European Central Bank chief Mario Draghi faces the most decisive moment of his presidency today (6 September) when he tries to heal divisions among policymakers and deliver on his promise to save the euro. A leaked draft reveals that the plan includes buying 'unlimited' quantities of government debt from troubled countries.
The leaked draft, seen by financial news agency Bloomberg, revealed that the ECB president has proposed unleashing a bond buying effort that would be ‘unlimited’.
The central bank would also relinquish its senior status among creditors, a measure seen as critical to encouraging private bond investors.
Investors are waiting to hear how the ECB will start a new bond-buying programme to help bring down the borrowing costs of Spain and Italy, after disagreements on the Governing Council over the plan were played out in public last week.
Renewed ECB intervention in the eurozone's bond markets is crucial for buying governments time to come up with a longer-term response to the bloc's debt crisis.
Germany's Bild newspaper reported, however, that Jens Weidmann, who heads the Bundesbank and disapproves such ECB intervention, considered quitting over the disputed plan although he was dissuaded from doing so by his country's government. His predecessor Axel Weber resigned last year over the ECB's first bond purchase programme.
Investors are looking for Draghi to back up his promise to do "whatever it takes" to preserve the euro, when he speaks after the Governing Council meeting.
"This meeting is absolutely crucial, because expectations are extremely high. If the ECB does not deliver, we will get into another bad patch," said Gilles Moec, senior European economist at Deutsche Bank.
Buying or not buying?
Spanish and Italian government bond yields have fallen significantly since Draghi said on 2 August that the ECB would buy bonds issued by Madrid and Rome.
However, the debt purchases – which would succeed the ECB's Securities Markets Programme that has been dormant since March – would resume under strict conditions and only if the countries first sought help from the eurozone rescue fund.
Markets have been expecting Draghi to unveil a bold plan after today's monthly policy meeting. But while he is likely to deliver a framework for new bond purchases, he will give no details of planned amounts or explicit targets for yield spreads or levels of interest rates, two central bank sources told Reuters.
"A number of investors expect that the button will be pushed without further ado, but it is a bit more complicated than that," Deutsche Bank's Moec said.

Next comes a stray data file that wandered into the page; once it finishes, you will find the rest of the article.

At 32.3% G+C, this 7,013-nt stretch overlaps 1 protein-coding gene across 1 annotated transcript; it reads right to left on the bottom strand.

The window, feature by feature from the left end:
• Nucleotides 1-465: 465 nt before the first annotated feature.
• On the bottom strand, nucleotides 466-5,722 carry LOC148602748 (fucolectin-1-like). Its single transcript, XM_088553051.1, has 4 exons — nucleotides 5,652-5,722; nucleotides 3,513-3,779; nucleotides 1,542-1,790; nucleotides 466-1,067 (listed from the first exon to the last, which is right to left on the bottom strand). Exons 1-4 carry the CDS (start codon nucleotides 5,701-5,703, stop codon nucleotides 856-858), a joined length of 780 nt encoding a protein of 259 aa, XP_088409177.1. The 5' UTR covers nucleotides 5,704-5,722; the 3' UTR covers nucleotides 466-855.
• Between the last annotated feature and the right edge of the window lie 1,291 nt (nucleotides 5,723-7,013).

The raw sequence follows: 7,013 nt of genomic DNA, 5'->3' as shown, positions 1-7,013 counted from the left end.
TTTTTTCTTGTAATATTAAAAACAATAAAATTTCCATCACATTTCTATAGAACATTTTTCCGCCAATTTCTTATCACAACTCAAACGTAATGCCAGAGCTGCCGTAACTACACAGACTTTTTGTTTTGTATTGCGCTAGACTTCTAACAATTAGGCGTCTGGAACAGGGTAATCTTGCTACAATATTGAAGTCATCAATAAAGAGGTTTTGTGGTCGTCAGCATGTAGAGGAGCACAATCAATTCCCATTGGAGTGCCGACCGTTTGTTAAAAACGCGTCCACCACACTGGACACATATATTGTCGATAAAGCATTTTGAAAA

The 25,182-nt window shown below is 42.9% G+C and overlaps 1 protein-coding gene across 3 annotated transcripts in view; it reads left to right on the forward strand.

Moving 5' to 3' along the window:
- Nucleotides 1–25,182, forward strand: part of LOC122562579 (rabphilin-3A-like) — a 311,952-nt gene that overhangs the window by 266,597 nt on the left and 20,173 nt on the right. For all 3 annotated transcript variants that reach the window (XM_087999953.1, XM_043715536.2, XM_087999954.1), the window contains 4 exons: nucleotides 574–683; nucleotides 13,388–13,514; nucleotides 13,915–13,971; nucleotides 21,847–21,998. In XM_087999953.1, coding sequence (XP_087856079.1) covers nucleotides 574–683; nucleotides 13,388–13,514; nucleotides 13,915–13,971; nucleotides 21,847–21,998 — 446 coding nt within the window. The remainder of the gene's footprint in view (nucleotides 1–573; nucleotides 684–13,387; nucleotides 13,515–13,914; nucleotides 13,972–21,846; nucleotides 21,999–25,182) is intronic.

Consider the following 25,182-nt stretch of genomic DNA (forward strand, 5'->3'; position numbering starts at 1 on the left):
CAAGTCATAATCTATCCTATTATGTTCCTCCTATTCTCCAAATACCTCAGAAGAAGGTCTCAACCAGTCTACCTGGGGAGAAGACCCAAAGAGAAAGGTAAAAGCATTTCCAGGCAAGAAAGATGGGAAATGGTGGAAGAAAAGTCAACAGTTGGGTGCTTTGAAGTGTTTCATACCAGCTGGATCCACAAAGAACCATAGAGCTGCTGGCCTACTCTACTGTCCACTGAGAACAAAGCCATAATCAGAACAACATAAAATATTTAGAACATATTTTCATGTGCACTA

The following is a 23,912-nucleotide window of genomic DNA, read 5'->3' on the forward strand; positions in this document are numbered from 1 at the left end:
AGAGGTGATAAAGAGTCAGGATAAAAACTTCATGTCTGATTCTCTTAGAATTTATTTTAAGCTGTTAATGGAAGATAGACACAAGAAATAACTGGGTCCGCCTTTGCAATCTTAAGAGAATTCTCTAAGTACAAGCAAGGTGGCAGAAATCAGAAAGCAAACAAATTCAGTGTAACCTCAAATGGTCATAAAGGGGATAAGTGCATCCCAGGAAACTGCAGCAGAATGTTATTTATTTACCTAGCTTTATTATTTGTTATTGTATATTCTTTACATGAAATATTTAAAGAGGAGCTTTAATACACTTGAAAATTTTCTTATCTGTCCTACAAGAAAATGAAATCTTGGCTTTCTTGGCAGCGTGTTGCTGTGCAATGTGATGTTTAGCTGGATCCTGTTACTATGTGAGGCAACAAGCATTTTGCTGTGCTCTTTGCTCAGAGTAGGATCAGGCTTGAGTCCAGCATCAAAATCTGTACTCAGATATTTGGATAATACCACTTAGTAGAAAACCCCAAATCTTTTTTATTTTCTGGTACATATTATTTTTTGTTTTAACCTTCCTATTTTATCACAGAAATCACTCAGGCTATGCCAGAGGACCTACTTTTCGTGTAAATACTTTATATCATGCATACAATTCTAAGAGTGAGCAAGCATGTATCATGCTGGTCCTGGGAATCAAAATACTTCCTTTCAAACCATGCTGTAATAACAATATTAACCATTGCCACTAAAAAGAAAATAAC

Weidmann-Draghi balancing act
Securing majority support on the Council for a plan Weidmann can live with represents the biggest balancing act Draghi has faced since he took over the ECB presidency on 1 November last year.
Weidmann has expressed concern that intervening in the bond market to reduce the borrowing costs of struggling eurozone countries such as Spain and Italy – which had reached levels that were unaffordable in anything but the short term – would break the ECB taboo of financing eurozone member states.
Other ECB policymakers see a greater urgency to help Spain and Italy to prevent the eurozone crisis from deepening.
One of the sources said the ECB is keen to attach strict conditions to its new programme. These will be enforced by the International Monetary Fund – which has a reputation for being tougher than European Union institutions – to keep up the pressure for reform.
Due to the paperwork involved in requesting such intervention, the source added that the ECB is unlikely to start buying bonds as soon as today.
Some details of the ECB's new bond-buying programme were revealed by MEPs after Mario Draghi appeared in front of the European Parliament's economic and monetary affairs committee on Monday (3 Sept.).
The European Central Bank said on 2 August that it was prepared to buy Italian and Spanish bonds on the open market but only after these countries had made a formal request to activate the region's bailout funds and accepted painful reforms to restore their public finances.
The bank has already spent €210 billion buying bonds under its now dormant Securities Markets Programme (SMP) since May 2010, with limited impact, but ECB President Mario Draghi said the new effort would be different in scope and conditionality.
The German government has resisted calls from Italy and struggling countries to introduce common eurozone bonds or take other action to help alleviate the bloc's sovereign debt crisis, saying it would remove pressure to enact painful reforms.
- 6 Sept.: ECB meeting expected to spell out more details of the plan.
- The Guardian: ECB planning 'unlimited, sterilized bond-buying' reports says
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